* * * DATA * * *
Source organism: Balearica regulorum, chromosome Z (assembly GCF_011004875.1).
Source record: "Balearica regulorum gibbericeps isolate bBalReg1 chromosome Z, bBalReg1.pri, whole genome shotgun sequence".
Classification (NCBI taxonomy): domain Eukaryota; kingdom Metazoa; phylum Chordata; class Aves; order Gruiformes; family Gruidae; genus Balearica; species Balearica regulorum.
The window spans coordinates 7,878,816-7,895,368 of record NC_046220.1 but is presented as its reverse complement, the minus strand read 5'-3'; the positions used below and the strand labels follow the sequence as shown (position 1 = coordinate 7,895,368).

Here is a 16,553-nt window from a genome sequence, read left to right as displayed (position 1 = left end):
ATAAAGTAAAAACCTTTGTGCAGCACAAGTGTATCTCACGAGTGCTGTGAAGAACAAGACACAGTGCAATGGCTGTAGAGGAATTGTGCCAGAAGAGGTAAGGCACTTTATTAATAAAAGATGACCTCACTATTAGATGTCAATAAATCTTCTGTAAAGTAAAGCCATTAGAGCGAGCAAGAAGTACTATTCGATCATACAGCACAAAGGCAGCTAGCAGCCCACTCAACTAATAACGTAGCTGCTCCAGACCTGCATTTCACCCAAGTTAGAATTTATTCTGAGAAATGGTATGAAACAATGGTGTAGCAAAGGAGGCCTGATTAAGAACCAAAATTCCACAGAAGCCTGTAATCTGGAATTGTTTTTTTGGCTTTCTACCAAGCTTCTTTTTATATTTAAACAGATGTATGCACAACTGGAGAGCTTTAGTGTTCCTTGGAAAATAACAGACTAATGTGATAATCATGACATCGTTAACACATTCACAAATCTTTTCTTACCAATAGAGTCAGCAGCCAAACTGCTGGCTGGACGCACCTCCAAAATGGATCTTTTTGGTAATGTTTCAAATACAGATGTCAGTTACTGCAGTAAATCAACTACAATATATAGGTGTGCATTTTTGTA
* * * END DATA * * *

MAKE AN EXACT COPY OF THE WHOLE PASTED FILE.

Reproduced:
Source organism: Balearica regulorum, chromosome Z (assembly GCF_011004875.1).
Source record: "Balearica regulorum gibbericeps isolate bBalReg1 chromosome Z, bBalReg1.pri, whole genome shotgun sequence".
Classification (NCBI taxonomy): domain Eukaryota; kingdom Metazoa; phylum Chordata; class Aves; order Gruiformes; family Gruidae; genus Balearica; species Balearica regulorum.
The window spans coordinates 7,878,816-7,895,368 of record NC_046220.1 but is presented as its reverse complement, the minus strand read 5'-3'; the positions used below and the strand labels follow the sequence as shown (position 1 = coordinate 7,895,368).

Here is a 16,553-nt window from a genome sequence, read left to right as displayed (position 1 = left end):
ATAAAGTAAAAACCTTTGTGCAGCACAAGTGTATCTCACGAGTGCTGTGAAGAACAAGACACAGTGCAATGGCTGTAGAGGAATTGTGCCAGAAGAGGTAAGGCACTTTATTAATAAAAGATGACCTCACTATTAGATGTCAATAAATCTTCTGTAAAGTAAAGCCATTAGAGCGAGCAAGAAGTACTATTCGATCATACAGCACAAAGGCAGCTAGCAGCCCACTCAACTAATAACGTAGCTGCTCCAGACCTGCATTTCACCCAAGTTAGAATTTATTCTGAGAAATGGTATGAAACAATGGTGTAGCAAAGGAGGCCTGATTAAGAACCAAAATTCCACAGAAGCCTGTAATCTGGAATTGTTTTTTTGGCTTTCTACCAAGCTTCTTTTTATATTTAAACAGATGTATGCACAACTGGAGAGCTTTAGTGTTCCTTGGAAAATAACAGACTAATGTGATAATCATGACATCGTTAACACATTCACAAATCTTTTCTTACCAATAGAGTCAGCAGCCAAACTGCTGGCTGGACGCACCTCCAAAATGGATCTTTTTGGTAATGTTTCAAATACAGATGTCAGTTACTGCAGTAAATCAACTACAATATATAGGTGTGCATTTTTGTA